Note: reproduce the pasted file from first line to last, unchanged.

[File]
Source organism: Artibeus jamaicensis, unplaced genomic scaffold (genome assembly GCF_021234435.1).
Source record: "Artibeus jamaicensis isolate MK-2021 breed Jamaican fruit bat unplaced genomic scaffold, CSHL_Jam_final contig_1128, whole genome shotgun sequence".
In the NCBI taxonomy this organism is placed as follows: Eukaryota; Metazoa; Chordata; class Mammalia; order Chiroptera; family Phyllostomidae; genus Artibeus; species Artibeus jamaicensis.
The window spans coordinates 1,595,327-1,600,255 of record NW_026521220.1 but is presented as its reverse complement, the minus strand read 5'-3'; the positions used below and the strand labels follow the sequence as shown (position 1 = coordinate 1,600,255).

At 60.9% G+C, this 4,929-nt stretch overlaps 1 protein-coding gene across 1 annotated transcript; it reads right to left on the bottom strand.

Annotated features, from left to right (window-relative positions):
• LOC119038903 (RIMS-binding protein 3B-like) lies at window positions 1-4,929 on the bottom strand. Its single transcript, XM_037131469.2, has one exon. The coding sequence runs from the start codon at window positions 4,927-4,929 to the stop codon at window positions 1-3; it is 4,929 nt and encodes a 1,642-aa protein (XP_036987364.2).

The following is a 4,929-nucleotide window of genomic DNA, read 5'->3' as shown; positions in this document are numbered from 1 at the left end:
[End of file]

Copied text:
Source organism: Artibeus jamaicensis, unplaced genomic scaffold (genome assembly GCF_021234435.1).
Source record: "Artibeus jamaicensis isolate MK-2021 breed Jamaican fruit bat unplaced genomic scaffold, CSHL_Jam_final contig_1128, whole genome shotgun sequence".
In the NCBI taxonomy this organism is placed as follows: Eukaryota; Metazoa; Chordata; class Mammalia; order Chiroptera; family Phyllostomidae; genus Artibeus; species Artibeus jamaicensis.
The window spans coordinates 1,595,327-1,600,255 of record NW_026521220.1 but is presented as its reverse complement, the minus strand read 5'-3'; the positions used below and the strand labels follow the sequence as shown (position 1 = coordinate 1,600,255).

At 60.9% G+C, this 4,929-nt stretch overlaps 1 protein-coding gene across 1 annotated transcript; it reads right to left on the bottom strand.

Annotated features, from left to right (window-relative positions):
• LOC119038903 (RIMS-binding protein 3B-like) lies at window positions 1-4,929 on the bottom strand. Its single transcript, XM_037131469.2, has one exon. The coding sequence runs from the start codon at window positions 4,927-4,929 to the stop codon at window positions 1-3; it is 4,929 nt and encodes a 1,642-aa protein (XP_036987364.2).

The following is a 4,929-nucleotide window of genomic DNA, read 5'->3' as shown; positions in this document are numbered from 1 at the left end: